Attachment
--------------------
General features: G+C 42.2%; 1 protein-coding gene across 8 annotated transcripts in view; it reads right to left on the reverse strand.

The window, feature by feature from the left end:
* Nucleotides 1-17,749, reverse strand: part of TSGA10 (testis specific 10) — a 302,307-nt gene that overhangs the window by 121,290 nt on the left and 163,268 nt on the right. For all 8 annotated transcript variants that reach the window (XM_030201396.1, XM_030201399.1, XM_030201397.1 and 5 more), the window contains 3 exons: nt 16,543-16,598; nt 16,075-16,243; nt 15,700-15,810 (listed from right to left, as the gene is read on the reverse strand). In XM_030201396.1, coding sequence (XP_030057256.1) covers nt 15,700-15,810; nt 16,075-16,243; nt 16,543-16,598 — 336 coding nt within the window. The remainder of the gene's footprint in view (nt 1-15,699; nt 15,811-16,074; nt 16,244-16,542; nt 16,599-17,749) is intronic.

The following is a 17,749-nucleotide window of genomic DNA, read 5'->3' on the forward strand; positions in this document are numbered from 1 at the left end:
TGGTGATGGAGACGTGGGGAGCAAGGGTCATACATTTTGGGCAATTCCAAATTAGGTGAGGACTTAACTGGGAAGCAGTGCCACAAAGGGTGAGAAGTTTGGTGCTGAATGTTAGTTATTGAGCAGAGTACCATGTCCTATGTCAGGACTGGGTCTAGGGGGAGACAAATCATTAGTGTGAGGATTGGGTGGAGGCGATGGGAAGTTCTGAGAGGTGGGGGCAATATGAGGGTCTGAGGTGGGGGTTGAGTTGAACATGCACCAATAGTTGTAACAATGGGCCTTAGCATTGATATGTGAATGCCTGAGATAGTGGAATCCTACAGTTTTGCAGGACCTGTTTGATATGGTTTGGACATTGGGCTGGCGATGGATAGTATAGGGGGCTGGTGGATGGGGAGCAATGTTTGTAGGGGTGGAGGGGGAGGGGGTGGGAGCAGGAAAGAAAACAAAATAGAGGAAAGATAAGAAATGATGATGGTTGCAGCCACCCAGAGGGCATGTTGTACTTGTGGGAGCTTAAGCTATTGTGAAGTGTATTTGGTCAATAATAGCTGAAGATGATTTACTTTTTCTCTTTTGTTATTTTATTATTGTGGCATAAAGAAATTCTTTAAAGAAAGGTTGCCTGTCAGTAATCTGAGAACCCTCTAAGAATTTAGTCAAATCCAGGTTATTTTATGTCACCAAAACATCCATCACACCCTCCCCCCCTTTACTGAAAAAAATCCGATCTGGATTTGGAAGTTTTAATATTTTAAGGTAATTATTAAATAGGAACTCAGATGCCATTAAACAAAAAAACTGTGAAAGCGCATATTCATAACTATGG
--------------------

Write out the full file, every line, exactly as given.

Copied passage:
General features: G+C 42.2%; 1 protein-coding gene across 8 annotated transcripts in view; it reads right to left on the reverse strand.

The window, feature by feature from the left end:
* Nucleotides 1-17,749, reverse strand: part of TSGA10 (testis specific 10) — a 302,307-nt gene that overhangs the window by 121,290 nt on the left and 163,268 nt on the right. For all 8 annotated transcript variants that reach the window (XM_030201396.1, XM_030201399.1, XM_030201397.1 and 5 more), the window contains 3 exons: nt 16,543-16,598; nt 16,075-16,243; nt 15,700-15,810 (listed from right to left, as the gene is read on the reverse strand). In XM_030201396.1, coding sequence (XP_030057256.1) covers nt 15,700-15,810; nt 16,075-16,243; nt 16,543-16,598 — 336 coding nt within the window. The remainder of the gene's footprint in view (nt 1-15,699; nt 15,811-16,074; nt 16,244-16,542; nt 16,599-17,749) is intronic.

The following is a 17,749-nucleotide window of genomic DNA, read 5'->3' on the forward strand; positions in this document are numbered from 1 at the left end:
TGGTGATGGAGACGTGGGGAGCAAGGGTCATACATTTTGGGCAATTCCAAATTAGGTGAGGACTTAACTGGGAAGCAGTGCCACAAAGGGTGAGAAGTTTGGTGCTGAATGTTAGTTATTGAGCAGAGTACCATGTCCTATGTCAGGACTGGGTCTAGGGGGAGACAAATCATTAGTGTGAGGATTGGGTGGAGGCGATGGGAAGTTCTGAGAGGTGGGGGCAATATGAGGGTCTGAGGTGGGGGTTGAGTTGAACATGCACCAATAGTTGTAACAATGGGCCTTAGCATTGATATGTGAATGCCTGAGATAGTGGAATCCTACAGTTTTGCAGGACCTGTTTGATATGGTTTGGACATTGGGCTGGCGATGGATAGTATAGGGGGCTGGTGGATGGGGAGCAATGTTTGTAGGGGTGGAGGGGGAGGGGGTGGGAGCAGGAAAGAAAACAAAATAGAGGAAAGATAAGAAATGATGATGGTTGCAGCCACCCAGAGGGCATGTTGTACTTGTGGGAGCTTAAGCTATTGTGAAGTGTATTTGGTCAATAATAGCTGAAGATGATTTACTTTTTCTCTTTTGTTATTTTATTATTGTGGCATAAAGAAATTCTTTAAAGAAAGGTTGCCTGTCAGTAATCTGAGAACCCTCTAAGAATTTAGTCAAATCCAGGTTATTTTATGTCACCAAAACATCCATCACACCCTCCCCCCCTTTACTGAAAAAAATCCGATCTGGATTTGGAAGTTTTAATATTTTAAGGTAATTATTAAATAGGAACTCAGATGCCATTAAACAAAAAAACTGTGAAAGCGCATATTCATAACTATGG